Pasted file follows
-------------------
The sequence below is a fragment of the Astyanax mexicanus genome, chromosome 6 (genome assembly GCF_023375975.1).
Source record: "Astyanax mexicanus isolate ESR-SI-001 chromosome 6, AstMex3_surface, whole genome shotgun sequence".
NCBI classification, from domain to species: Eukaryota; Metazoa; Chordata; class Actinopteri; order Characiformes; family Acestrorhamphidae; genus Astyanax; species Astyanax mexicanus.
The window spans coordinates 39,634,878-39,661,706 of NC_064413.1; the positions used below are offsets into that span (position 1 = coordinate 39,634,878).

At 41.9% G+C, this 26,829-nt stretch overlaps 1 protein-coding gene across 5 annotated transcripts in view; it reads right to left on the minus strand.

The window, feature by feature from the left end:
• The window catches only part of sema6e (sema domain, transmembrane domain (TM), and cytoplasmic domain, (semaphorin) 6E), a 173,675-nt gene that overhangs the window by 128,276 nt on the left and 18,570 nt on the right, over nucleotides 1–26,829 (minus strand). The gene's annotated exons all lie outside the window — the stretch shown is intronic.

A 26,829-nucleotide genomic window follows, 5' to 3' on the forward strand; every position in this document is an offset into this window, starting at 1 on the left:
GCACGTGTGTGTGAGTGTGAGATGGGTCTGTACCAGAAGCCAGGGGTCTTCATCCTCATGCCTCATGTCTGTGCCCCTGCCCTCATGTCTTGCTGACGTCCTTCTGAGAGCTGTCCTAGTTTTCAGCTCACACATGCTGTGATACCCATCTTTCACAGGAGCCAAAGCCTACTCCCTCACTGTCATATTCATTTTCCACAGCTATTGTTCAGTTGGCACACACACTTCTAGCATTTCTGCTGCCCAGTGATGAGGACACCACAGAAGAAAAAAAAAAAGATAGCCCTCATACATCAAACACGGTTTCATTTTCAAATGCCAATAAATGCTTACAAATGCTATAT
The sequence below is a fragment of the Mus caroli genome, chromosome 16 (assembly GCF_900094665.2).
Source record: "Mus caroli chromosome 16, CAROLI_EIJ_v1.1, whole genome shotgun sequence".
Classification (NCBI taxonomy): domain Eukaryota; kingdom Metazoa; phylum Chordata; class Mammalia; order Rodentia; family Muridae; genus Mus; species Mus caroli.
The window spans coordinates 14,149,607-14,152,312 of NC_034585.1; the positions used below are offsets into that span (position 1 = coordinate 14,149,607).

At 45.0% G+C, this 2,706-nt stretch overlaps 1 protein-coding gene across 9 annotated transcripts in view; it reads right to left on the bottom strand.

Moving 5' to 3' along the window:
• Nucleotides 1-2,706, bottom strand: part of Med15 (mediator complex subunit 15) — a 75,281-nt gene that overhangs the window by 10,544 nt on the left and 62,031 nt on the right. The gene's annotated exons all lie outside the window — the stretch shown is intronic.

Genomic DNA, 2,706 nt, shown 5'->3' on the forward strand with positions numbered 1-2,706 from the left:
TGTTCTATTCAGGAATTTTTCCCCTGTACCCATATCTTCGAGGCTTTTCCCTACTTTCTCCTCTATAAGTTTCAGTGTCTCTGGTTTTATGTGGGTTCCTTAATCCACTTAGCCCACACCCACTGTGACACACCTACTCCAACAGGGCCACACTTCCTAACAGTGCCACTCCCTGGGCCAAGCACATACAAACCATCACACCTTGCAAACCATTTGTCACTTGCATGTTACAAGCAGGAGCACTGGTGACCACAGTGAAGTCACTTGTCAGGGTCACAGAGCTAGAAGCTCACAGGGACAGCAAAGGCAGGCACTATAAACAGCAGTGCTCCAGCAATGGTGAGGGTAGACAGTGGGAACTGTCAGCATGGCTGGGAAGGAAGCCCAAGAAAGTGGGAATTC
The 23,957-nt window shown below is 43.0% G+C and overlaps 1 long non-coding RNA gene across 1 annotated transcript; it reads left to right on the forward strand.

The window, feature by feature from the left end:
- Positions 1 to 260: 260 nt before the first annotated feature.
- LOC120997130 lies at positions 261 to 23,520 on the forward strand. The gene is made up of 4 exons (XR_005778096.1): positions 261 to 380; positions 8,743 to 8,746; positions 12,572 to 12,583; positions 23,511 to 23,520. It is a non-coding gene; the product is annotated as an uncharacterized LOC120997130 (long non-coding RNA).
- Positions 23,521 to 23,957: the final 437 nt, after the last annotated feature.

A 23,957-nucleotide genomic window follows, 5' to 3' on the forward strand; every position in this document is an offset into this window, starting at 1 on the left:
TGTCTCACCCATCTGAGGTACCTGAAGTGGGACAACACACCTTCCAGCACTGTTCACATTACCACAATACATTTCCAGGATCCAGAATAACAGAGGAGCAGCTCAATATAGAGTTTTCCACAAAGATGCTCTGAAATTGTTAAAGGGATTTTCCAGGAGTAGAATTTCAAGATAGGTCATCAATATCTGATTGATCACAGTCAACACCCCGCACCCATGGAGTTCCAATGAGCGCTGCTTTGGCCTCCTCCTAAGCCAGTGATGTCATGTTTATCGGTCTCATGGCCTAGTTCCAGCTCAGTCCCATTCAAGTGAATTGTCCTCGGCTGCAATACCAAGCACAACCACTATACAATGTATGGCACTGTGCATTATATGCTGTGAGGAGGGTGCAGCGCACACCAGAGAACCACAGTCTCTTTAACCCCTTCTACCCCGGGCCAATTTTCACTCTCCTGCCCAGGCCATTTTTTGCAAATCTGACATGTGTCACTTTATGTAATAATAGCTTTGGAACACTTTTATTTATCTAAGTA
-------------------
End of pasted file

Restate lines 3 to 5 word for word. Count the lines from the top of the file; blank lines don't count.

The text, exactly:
NCBI classification, from domain to species: Eukaryota; Metazoa; Chordata; class Actinopteri; order Characiformes; family Acestrorhamphidae; genus Astyanax; species Astyanax mexicanus.
The window spans coordinates 39,634,878-39,661,706 of NC_064413.1; the positions used below are offsets into that span (position 1 = coordinate 39,634,878).

At 41.9% G+C, this 26,829-nt stretch overlaps 1 protein-coding gene across 5 annotated transcripts in view; it reads right to left on the minus strand.